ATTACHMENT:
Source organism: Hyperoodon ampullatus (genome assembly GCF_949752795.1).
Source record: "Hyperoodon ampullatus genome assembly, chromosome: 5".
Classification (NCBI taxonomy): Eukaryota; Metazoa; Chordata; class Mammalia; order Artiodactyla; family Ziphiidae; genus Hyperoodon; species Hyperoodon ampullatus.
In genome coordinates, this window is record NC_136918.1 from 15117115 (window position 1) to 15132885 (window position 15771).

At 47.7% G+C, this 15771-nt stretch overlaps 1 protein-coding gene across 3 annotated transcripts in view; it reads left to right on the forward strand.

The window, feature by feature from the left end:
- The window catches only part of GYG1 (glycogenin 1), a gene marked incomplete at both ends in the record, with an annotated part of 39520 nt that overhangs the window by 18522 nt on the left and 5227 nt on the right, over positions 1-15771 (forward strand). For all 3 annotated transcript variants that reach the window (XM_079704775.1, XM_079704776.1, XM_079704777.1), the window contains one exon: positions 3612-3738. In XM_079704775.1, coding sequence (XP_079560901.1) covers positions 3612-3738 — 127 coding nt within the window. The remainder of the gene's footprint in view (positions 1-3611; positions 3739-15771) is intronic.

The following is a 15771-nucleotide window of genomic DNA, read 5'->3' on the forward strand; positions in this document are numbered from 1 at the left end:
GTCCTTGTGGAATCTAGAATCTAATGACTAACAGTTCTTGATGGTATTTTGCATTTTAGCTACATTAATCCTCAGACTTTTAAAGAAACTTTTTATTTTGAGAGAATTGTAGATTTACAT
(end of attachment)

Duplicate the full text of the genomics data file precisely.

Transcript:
Source organism: Hyperoodon ampullatus (genome assembly GCF_949752795.1).
Source record: "Hyperoodon ampullatus genome assembly, chromosome: 5".
Classification (NCBI taxonomy): Eukaryota; Metazoa; Chordata; class Mammalia; order Artiodactyla; family Ziphiidae; genus Hyperoodon; species Hyperoodon ampullatus.
In genome coordinates, this window is record NC_136918.1 from 15117115 (window position 1) to 15132885 (window position 15771).

At 47.7% G+C, this 15771-nt stretch overlaps 1 protein-coding gene across 3 annotated transcripts in view; it reads left to right on the forward strand.

The window, feature by feature from the left end:
- The window catches only part of GYG1 (glycogenin 1), a gene marked incomplete at both ends in the record, with an annotated part of 39520 nt that overhangs the window by 18522 nt on the left and 5227 nt on the right, over positions 1-15771 (forward strand). For all 3 annotated transcript variants that reach the window (XM_079704775.1, XM_079704776.1, XM_079704777.1), the window contains one exon: positions 3612-3738. In XM_079704775.1, coding sequence (XP_079560901.1) covers positions 3612-3738 — 127 coding nt within the window. The remainder of the gene's footprint in view (positions 1-3611; positions 3739-15771) is intronic.

The following is a 15771-nucleotide window of genomic DNA, read 5'->3' on the forward strand; positions in this document are numbered from 1 at the left end:
GTCCTTGTGGAATCTAGAATCTAATGACTAACAGTTCTTGATGGTATTTTGCATTTTAGCTACATTAATCCTCAGACTTTTAAAGAAACTTTTTATTTTGAGAGAATTGTAGATTTACAT